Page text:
During the period Fatal Break was being revised, Cazeaux also worked on two additional Columbos: a story about a Catholic priest who commits murder, aided by a perfect alibi, entitled Confessional Open; and an outline for a Columbo featuring a Viveca Scott-like head of a perfume company, called A Hint of Murder. All were well received — but alas, none was produced. Between 1998 and 2003, only three Columbos were made (Ashes to Ashes; Murder with Too Many Notes; Columbo Likes the Nightlife). Cazeaux’s Fatal Break was not among them. [Nor, according to Olivier, was a third Columbo by Howard Berk (By Dawn’s Early Light; The Conspirators).]
Undaunted, Olivier Cazeaux turned his attentions to a French translation of Prescription: Murder, entitled simply Lieutenant Columbo. Written in 2001, it was revised by Pierre Sauvil in 2004 under the title Une Femme de trop (One Woman Too Many), and produced in 2006 with Columbo-imitator Pascal Brunner in the lead role.
Cazeaux also tried his hand at creating a new, Columbo-like television series with a female lead: Mélodie Melville. Olivier’s proposal for the series (written in French) contains a lengthy section entitled “L’exception Columbo” — the Columbo exception — all about “the reverse puzzle” and “a balanced duel between a detective and a murderer.”
But what about Fatal Break, the story that first attracted Peter Falk’s attention, was purchased by Universal, and then shepherded through a studio-guided revision? Cazeaux still promotes his story as a Columbo feature film. So, what’s it all about?
What are we missing?
A Columbo set in the Italian Alps, with Columbo there visiting his nephew Luigi (a mountain rescue officer), and huffing and puffing his way up the mountainside, would certainly have been a change of pace in the series’ waning days.
The set-up of Fatal Break bears some similarity to Any Old Port in a Storm: the heralded founder of a noted mountain climbing equipment company faces the imminent sale of his beloved company as an act of revenge by his wife, the actual owner. Indeed, the parallel to Any Old Port is explicit. As part of the deal, the wife would purchase the Carsini Winery at a bargain price. She is even given a bottle of Carsini’s Opus #5, Napa Valley, Cabernet Sauvignon, 1976 as a sweetener.
Predictably, the husband turns to murder as his only alternative, and arranges an accident at the critical Tea Cup handhold on the rock face his wife is climbing. [The French version of the story is entitled Une Etrange Tasse de Thè — A Strange Cup of Tea.] He is aided by a disguise and a helicopter ride, but leaves several clues behind, including a watch that indicates the altitude and a backpack damp with sweat. And he certainly didn’t expect that the mountain rescue officer who responded to the scene would bring his uncle along.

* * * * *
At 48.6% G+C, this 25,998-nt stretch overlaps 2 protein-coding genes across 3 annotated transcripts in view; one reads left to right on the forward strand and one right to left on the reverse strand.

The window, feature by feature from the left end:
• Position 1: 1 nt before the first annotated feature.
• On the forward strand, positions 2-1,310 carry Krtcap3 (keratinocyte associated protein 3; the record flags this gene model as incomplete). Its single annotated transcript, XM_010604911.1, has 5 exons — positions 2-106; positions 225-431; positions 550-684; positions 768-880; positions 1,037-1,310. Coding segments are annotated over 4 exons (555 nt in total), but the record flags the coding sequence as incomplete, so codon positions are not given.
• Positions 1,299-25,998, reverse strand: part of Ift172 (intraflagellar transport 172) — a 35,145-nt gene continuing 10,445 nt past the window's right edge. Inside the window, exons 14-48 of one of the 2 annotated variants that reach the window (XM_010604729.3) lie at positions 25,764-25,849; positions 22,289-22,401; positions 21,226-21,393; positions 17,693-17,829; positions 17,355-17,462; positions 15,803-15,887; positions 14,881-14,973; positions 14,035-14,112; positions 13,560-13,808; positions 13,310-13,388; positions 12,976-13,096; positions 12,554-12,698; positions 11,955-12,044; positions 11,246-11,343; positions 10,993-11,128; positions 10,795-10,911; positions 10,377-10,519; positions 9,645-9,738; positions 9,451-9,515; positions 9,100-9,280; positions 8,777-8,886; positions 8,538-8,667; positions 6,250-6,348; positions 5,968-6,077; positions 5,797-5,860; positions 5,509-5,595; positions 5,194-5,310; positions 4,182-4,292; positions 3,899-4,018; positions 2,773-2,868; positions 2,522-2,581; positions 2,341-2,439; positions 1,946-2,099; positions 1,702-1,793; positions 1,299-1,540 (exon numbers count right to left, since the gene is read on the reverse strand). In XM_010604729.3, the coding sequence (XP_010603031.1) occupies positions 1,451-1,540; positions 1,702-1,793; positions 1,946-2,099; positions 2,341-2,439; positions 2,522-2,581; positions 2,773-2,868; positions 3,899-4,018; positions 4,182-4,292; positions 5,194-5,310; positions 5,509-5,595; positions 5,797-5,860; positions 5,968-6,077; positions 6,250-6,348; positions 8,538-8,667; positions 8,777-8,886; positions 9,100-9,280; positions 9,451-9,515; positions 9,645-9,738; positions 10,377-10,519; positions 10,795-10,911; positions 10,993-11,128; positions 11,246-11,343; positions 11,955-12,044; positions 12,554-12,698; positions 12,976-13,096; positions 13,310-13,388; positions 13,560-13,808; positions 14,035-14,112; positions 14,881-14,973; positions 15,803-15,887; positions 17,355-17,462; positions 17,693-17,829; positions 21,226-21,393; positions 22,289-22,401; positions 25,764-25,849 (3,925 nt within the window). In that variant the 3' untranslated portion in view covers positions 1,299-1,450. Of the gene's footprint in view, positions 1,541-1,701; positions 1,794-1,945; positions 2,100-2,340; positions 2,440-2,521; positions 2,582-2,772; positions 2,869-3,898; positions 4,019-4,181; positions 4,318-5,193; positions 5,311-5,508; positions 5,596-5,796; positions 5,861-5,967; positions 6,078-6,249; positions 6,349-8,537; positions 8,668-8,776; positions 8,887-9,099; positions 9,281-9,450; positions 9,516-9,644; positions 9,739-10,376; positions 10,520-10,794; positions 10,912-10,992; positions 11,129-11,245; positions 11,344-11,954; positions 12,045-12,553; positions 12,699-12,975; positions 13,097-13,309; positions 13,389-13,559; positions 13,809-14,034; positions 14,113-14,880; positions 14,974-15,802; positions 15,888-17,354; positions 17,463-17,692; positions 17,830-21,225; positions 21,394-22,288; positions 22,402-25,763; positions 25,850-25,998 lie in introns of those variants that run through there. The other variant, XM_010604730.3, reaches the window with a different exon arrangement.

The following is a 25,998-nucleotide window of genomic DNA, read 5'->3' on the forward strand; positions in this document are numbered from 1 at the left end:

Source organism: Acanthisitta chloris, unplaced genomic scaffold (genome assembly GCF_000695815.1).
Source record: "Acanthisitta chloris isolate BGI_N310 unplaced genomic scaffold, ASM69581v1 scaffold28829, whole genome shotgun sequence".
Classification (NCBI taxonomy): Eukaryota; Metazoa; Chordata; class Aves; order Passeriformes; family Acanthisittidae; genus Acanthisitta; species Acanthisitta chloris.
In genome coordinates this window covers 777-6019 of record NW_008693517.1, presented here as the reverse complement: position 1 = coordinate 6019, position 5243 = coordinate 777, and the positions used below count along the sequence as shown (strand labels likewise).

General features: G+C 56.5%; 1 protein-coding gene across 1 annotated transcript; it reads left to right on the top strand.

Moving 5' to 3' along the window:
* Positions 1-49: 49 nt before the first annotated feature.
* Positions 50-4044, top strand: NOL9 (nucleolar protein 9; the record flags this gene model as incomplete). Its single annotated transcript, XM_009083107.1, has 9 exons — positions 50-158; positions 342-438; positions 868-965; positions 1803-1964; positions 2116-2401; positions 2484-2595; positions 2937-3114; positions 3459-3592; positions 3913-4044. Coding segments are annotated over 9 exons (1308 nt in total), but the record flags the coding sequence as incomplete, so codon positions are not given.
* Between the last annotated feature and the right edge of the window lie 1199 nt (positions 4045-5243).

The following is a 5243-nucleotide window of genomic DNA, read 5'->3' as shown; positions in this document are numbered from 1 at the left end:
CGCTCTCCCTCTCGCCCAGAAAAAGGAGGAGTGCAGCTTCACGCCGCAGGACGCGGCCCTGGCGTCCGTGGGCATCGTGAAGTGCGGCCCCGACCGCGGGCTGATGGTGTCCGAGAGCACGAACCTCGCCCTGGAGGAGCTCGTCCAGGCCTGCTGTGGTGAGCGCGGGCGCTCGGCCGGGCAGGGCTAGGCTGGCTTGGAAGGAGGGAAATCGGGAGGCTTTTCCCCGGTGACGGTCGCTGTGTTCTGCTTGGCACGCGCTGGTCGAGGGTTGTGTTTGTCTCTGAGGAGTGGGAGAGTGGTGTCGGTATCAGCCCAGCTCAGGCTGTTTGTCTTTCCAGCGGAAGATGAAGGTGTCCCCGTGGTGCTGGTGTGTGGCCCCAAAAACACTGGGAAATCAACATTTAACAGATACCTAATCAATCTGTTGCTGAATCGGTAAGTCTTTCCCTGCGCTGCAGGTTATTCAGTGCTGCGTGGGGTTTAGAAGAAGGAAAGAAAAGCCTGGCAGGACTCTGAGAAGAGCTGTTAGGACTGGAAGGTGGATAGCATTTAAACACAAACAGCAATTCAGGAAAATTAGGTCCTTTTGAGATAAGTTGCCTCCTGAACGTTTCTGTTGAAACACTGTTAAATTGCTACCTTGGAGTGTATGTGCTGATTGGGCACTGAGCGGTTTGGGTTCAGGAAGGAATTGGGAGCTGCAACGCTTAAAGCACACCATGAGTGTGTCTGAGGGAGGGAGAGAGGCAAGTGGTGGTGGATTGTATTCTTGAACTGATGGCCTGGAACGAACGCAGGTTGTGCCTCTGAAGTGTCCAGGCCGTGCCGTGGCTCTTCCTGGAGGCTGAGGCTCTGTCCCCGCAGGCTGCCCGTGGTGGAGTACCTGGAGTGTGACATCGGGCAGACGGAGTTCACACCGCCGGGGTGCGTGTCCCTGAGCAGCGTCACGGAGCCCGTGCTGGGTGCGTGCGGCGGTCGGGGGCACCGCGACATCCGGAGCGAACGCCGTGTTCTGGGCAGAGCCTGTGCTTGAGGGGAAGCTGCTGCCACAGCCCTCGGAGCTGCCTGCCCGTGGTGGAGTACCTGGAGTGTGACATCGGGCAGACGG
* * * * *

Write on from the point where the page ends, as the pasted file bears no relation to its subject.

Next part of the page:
The murderer is ultimately nailed with a rather elaborate, Columbo-organized charade — an ending topped with a Try and Catch Me-style (though less credible) dying clue.
My favorite moment? Columbo deduces that the victim was negotiating a business deal at her bank, the direction in which she drove, and (from the odometer reading) how far. Luigi’s sister Marisa gives him a ride toward that destination — where there is no bank. In minutes, he realizes his mistake, and why the victim took this journey. It’s a very nice touch.
You be the judge
Oliver Cazeaux has posted most of his work online, so you can read all of his Columbo stories for yourself. If my summaries seem vague, it is intentional. No spoilers here. At the very least, his stories make good reading. No need to buy old Columbo novels from Amazon. These are cost-free and instantly available.
Now — enough about Olivier Cazeaux. Let’s get back to talking about my pilot script for a Columbo prequel …
Rich Weill is a New York-based lawyer/playwright/author/former prosecutor. He has written several articles for this blog, which you can access here.
My thanks to Rich for his sterling work in unearthing this gem of a Columbo story, which I was completely unaware of prior to his sleuthing.
Would you have been happy to see a Columbo adventure set in Italy? And how do you think Olivier’s idea sounds compared to the final few episodes that did get made? It’s over to you.
If you’ve a hankering for more info about Columbo episodes that never came to pass, check out this article about a Brian De Palma-scripted episode from 1973, as well as the sad, untold story of Columbo’s last case. For now, au revoir!